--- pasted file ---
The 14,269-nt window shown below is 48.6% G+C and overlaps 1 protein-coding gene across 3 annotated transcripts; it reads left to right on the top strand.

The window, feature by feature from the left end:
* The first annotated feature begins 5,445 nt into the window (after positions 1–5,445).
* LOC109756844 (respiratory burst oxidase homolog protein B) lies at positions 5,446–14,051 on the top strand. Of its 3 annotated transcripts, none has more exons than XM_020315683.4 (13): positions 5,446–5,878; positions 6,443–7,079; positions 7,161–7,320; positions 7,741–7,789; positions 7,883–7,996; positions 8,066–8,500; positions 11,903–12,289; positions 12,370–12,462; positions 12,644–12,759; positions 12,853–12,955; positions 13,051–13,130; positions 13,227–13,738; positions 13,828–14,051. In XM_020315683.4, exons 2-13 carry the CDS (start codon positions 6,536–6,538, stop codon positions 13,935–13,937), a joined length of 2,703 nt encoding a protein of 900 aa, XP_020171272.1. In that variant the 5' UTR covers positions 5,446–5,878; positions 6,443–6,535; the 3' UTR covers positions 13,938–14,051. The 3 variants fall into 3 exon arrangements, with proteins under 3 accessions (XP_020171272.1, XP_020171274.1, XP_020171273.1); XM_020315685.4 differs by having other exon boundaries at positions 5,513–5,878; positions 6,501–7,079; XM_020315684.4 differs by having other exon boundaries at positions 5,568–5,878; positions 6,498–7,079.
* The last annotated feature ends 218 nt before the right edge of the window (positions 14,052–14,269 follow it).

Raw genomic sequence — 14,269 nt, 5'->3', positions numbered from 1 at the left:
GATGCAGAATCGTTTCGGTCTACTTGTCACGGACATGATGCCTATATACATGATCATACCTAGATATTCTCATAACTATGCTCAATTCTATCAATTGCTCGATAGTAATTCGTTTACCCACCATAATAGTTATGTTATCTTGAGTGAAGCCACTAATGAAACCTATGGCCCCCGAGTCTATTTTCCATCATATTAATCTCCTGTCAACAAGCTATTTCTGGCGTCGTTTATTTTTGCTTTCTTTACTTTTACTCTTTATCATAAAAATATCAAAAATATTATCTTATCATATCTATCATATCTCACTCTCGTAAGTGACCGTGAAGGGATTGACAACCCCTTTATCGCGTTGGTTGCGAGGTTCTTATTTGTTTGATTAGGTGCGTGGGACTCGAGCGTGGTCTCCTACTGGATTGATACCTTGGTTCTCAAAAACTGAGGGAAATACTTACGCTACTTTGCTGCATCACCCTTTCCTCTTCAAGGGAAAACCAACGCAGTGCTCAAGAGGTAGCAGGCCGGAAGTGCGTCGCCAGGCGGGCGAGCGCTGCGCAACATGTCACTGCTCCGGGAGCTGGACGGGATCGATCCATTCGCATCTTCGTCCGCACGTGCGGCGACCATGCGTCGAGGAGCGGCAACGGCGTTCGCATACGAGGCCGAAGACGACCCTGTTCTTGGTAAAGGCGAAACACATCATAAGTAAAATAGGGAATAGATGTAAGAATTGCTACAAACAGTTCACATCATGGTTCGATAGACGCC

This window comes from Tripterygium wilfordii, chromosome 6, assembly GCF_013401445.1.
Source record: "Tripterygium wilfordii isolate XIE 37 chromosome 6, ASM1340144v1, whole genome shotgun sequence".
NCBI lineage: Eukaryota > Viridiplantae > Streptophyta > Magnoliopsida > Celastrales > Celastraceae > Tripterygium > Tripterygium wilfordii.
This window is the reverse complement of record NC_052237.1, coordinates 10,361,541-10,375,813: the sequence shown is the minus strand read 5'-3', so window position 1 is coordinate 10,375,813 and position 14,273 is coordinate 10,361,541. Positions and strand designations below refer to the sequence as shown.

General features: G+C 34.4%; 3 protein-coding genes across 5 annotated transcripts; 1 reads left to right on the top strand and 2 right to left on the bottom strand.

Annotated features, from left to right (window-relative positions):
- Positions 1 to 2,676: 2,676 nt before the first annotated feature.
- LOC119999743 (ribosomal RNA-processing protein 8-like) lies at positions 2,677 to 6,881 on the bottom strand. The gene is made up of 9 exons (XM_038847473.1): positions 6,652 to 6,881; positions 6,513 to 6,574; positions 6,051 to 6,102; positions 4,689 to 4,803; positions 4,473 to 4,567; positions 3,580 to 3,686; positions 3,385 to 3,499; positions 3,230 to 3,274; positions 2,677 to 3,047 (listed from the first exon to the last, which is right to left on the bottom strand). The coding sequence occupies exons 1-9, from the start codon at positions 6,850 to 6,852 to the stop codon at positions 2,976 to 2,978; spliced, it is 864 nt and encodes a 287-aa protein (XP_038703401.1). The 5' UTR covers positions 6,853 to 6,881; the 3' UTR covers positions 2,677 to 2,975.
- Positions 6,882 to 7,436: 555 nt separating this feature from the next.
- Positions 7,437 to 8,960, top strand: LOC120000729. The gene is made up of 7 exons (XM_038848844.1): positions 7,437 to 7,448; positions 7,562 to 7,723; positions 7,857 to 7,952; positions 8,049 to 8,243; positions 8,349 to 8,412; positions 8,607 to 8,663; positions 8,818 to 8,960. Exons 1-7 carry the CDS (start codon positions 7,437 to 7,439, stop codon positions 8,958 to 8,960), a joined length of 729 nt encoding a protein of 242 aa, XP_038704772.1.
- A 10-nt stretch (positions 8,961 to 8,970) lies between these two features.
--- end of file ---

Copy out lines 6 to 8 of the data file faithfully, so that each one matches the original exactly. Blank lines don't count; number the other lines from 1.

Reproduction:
Raw genomic sequence — 14,269 nt, 5'->3', positions numbered from 1 at the left:
GATGCAGAATCGTTTCGGTCTACTTGTCACGGACATGATGCCTATATACATGATCATACCTAGATATTCTCATAACTATGCTCAATTCTATCAATTGCTCGATAGTAATTCGTTTACCCACCATAATAGTTATGTTATCTTGAGTGAAGCCACTAATGAAACCTATGGCCCCCGAGTCTATTTTCCATCATATTAATCTCCTGTCAACAAGCTATTTCTGGCGTCGTTTATTTTTGCTTTCTTTACTTTTACTCTTTATCATAAAAATATCAAAAATATTATCTTATCATATCTATCATATCTCACTCTCGTAAGTGACCGTGAAGGGATTGACAACCCCTTTATCGCGTTGGTTGCGAGGTTCTTATTTGTTTGATTAGGTGCGTGGGACTCGAGCGTGGTCTCCTACTGGATTGATACCTTGGTTCTCAAAAACTGAGGGAAATACTTACGCTACTTTGCTGCATCACCCTTTCCTCTTCAAGGGAAAACCAACGCAGTGCTCAAGAGGTAGCAGGCCGGAAGTGCGTCGCCAGGCGGGCGAGCGCTGCGCAACATGTCACTGCTCCGGGAGCTGGACGGGATCGATCCATTCGCATCTTCGTCCGCACGTGCGGCGACCATGCGTCGAGGAGCGGCAACGGCGTTCGCATACGAGGCCGAAGACGACCCTGTTCTTGGTAAAGGCGAAACACATCATAAGTAAAATAGGGAATAGATGTAAGAATTGCTACAAACAGTTCACATCATGGTTCGATAGACGCC

This window comes from Tripterygium wilfordii, chromosome 6, assembly GCF_013401445.1.